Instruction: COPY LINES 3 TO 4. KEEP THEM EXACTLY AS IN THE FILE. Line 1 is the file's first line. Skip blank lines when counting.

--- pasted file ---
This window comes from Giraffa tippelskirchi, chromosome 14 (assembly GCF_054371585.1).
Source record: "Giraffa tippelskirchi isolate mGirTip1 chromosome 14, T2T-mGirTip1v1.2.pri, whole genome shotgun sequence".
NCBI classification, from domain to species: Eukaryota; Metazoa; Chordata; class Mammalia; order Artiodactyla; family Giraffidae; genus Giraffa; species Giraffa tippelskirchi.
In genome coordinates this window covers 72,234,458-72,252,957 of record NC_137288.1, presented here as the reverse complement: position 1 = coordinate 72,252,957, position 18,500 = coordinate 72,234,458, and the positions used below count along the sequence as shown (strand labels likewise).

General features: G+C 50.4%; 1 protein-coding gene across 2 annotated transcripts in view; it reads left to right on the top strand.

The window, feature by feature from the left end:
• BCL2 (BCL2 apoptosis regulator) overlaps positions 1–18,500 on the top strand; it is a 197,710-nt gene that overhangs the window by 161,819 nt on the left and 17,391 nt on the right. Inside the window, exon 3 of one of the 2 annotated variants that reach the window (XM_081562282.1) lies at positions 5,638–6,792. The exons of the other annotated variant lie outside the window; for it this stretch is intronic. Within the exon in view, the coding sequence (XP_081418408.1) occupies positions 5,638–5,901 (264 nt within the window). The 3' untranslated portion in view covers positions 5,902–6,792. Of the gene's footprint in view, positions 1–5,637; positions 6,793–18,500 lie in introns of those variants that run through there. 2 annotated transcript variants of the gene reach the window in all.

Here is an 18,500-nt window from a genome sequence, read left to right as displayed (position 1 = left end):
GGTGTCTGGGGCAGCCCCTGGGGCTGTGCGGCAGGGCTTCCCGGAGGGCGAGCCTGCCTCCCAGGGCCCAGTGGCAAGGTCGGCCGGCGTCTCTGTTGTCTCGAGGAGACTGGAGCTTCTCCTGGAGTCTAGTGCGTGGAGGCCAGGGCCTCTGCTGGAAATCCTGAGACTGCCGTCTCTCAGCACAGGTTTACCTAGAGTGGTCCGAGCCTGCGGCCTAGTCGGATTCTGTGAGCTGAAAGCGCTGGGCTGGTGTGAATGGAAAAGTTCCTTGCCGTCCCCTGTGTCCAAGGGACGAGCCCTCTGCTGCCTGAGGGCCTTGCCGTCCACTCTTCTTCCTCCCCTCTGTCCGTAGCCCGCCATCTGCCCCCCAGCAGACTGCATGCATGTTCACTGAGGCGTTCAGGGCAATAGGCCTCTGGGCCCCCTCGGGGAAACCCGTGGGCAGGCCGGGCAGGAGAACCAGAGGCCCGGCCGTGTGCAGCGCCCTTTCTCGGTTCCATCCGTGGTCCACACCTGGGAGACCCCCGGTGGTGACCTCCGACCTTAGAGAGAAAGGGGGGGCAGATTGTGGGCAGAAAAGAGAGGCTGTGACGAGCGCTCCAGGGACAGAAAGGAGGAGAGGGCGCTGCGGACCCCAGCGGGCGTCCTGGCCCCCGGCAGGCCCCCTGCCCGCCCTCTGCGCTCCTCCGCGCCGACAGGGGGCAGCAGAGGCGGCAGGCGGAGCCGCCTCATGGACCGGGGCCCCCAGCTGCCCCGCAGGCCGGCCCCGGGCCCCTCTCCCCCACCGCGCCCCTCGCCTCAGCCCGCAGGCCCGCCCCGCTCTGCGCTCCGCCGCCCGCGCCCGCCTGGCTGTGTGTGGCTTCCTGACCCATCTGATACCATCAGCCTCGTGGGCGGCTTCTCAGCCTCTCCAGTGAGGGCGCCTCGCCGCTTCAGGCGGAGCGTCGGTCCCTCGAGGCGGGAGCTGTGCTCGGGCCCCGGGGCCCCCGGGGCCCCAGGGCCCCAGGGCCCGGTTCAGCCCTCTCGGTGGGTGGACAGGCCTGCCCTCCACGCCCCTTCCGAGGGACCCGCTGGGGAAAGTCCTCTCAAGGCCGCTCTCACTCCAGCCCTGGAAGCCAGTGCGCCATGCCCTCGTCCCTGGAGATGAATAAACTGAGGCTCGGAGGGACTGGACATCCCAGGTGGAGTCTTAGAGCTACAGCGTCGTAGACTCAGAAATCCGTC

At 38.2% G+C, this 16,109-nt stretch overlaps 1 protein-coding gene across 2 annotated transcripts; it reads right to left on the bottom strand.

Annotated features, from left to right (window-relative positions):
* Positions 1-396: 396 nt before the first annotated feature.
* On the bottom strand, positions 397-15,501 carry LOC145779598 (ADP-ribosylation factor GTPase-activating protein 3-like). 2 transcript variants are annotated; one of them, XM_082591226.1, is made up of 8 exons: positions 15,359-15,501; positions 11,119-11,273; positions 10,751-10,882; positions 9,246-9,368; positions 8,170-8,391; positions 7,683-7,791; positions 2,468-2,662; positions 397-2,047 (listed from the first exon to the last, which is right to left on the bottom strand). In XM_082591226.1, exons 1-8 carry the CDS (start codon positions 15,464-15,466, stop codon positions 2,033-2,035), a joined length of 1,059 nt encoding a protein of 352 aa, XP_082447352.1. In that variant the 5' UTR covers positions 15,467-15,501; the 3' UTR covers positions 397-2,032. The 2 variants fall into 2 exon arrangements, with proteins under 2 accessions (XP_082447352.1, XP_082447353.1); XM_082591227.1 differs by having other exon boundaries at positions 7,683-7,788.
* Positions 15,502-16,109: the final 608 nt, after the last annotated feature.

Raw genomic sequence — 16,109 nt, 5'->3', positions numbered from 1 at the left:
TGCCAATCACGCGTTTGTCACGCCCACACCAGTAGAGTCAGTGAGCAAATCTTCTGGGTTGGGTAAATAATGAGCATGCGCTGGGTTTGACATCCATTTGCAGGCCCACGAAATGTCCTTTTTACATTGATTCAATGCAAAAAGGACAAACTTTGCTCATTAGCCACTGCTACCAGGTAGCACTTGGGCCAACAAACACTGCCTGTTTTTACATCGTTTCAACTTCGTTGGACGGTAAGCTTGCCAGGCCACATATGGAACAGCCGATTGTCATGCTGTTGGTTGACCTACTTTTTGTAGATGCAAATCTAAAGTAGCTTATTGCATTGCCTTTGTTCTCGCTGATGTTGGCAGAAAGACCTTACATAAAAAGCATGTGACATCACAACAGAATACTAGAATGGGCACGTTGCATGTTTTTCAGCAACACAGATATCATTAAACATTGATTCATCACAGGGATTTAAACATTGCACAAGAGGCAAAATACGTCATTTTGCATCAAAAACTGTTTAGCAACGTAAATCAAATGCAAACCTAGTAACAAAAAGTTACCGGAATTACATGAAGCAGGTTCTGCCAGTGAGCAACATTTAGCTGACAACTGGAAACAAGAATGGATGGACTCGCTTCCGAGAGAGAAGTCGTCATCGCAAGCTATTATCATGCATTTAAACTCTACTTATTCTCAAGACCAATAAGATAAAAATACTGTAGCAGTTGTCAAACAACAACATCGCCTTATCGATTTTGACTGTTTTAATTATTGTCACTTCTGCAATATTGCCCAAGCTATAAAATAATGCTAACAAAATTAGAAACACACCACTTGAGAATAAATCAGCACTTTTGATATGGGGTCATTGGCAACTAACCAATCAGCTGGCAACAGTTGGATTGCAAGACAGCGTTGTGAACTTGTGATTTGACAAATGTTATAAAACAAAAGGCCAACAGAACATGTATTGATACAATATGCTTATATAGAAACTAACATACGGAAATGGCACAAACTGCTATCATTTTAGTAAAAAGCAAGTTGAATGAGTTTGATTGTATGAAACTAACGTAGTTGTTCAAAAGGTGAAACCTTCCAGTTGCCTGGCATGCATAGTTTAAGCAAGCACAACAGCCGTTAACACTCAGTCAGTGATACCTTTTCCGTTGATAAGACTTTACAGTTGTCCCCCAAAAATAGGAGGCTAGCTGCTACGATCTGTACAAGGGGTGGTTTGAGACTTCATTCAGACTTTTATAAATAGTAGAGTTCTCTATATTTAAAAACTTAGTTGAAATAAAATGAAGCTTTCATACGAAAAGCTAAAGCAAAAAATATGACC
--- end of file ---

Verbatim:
NCBI classification, from domain to species: Eukaryota; Metazoa; Chordata; class Mammalia; order Artiodactyla; family Giraffidae; genus Giraffa; species Giraffa tippelskirchi.
In genome coordinates this window covers 72,234,458-72,252,957 of record NC_137288.1, presented here as the reverse complement: position 1 = coordinate 72,252,957, position 18,500 = coordinate 72,234,458, and the positions used below count along the sequence as shown (strand labels likewise).